6. Ignore the role that disasters such as tsunamis, earthquakes, flooding, Pacific volcanism and sea level changes could have played in acerbating social and environmental transformation (Nunn, 2000; Dickinson, 2003; Goff et al., 2012; Pakarati, 2014).
7. Omit the role the Polynesian rat (Rattus exulans) played in dampening tree regeneration (Hunter-Anderson, 1998; Bork and Mieth, 2003; Hunt and Lipo, 2007) and the possible appearances of fungus and tree and plant diseases which might have also stunted regeneration and growth (Shepardson, 2013), and finally.
8. Do not consider the catastrophic impact brought to the island by early visitors and colonizers in the form of social change, disease, kidnapping, and murder (Peiser, 2005).
We fully agree with the call of this paper for more scientific fields to collaborate together to help better interpret the (pre)history of Easter Island. However, with the limitations of Rapa Nui's lake records and an already intensive archeological data collection in a high temporal and spatial resolution, the engagement of all abundant archives (such as soils, fluvial and marine sediments, and records of disasters) with paleoenvironmental proxies (such as geochemistry and geophysics) has huge potential to overcome shortcomings of the existing paleo-records. An involvement of more research fields will therefore reveal more than an intensive communication between paleoecology and archeology and might demonstrate that although the (pre)historic Rapanui are alleged to be a collapsed culture bounded by socio-political competition, ecological overexploitation and megalithic overproduction, the discussion would be better served if it recognized the Rapanui as a Polynesian island culture of adaptation and survival that has thrived for almost a millennium (Simpson, 2013).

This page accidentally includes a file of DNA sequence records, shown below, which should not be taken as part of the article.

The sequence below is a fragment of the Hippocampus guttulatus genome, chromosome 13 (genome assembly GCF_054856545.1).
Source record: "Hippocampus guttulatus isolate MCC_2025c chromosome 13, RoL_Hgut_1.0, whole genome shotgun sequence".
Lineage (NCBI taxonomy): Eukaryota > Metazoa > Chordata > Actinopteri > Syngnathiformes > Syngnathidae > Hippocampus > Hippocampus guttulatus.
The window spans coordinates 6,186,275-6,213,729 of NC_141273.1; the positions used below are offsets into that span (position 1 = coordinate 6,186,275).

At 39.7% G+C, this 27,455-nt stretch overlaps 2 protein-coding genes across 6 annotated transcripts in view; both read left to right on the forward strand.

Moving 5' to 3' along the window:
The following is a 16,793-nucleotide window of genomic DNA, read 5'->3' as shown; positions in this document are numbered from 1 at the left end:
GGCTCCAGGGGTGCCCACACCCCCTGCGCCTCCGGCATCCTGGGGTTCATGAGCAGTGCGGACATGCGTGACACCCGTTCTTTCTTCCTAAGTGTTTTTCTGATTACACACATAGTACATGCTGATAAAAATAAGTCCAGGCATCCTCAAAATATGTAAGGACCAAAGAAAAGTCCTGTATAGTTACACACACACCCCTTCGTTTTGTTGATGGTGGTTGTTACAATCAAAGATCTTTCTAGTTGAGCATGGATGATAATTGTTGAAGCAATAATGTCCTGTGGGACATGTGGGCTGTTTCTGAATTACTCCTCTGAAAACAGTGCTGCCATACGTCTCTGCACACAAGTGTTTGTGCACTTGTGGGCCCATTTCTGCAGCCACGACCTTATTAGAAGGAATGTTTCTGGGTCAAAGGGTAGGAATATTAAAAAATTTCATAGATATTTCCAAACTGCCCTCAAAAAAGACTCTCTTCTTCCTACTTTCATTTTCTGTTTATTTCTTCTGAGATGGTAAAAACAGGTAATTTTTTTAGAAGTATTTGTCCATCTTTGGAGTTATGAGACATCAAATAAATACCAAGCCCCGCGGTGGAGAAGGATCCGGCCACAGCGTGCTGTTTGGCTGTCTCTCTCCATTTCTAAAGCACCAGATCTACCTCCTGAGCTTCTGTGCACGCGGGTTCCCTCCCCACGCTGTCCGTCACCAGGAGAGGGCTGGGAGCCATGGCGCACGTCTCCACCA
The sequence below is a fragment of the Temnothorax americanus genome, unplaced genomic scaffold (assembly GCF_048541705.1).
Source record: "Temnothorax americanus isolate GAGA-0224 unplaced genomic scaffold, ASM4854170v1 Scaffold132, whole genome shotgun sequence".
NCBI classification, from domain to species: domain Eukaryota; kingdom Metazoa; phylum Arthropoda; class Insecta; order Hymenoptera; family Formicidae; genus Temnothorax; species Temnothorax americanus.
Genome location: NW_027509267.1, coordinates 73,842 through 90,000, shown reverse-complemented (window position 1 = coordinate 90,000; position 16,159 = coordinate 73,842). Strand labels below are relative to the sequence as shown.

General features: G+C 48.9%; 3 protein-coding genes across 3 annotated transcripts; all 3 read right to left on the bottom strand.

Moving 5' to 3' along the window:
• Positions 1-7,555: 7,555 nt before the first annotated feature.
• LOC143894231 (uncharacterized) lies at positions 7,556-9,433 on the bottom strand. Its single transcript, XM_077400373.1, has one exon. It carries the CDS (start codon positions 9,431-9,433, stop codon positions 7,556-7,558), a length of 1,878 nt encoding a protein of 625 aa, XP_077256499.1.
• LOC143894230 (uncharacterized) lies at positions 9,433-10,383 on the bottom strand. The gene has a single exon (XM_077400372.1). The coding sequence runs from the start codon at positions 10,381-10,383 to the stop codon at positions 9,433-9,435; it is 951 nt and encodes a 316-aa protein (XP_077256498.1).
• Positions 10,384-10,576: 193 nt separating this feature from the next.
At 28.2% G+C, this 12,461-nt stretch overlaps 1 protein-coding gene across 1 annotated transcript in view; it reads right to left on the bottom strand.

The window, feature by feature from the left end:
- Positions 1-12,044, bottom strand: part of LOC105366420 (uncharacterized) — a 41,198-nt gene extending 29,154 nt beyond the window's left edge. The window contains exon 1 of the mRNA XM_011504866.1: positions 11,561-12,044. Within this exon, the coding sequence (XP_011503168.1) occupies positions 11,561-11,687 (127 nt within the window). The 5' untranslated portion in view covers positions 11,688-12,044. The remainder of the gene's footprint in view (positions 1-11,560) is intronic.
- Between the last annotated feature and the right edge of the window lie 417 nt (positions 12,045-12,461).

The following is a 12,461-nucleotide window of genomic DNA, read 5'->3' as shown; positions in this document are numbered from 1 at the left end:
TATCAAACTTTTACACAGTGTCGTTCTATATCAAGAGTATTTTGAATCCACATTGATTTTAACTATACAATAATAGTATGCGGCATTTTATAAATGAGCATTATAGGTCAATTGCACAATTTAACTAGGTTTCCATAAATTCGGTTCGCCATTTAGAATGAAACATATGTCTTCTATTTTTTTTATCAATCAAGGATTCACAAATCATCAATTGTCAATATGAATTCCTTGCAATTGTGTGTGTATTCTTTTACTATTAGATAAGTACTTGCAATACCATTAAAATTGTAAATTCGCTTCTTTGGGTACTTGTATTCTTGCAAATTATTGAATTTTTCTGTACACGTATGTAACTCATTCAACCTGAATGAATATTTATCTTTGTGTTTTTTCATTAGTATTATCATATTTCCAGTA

Conflict of Interest Statement
The authors declare that the research was conducted in the absence of any commercial or financial relationships that could be construed as a potential conflict of interest.
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Keywords: Easter Island, interdisciplinarity, collapse, social change, environmental changes
Citation: Larsen A and Simpson DF Jr. (2014) Comment to Rull et al. (2013)—Challenging Easter Island's Collapse: the need for interdisciplinary synergies. Front. Ecol. Evol. 2:56. doi: 10.3389/fevo.2014.00056
Received: 09 July 2014; Accepted: 22 August 2014;
Published online: 15 September 2014.
Edited by:Christopher Carcaillet, Ecole Pratique des Hautes Etudes, France
Reviewed by:Scott David Mooney, University of New South Wales, Australia
Janet Wilmshurst, Landcare Research, New Zealand
Christopher Carcaillet, Ecole Pratique des Hautes Etudes, France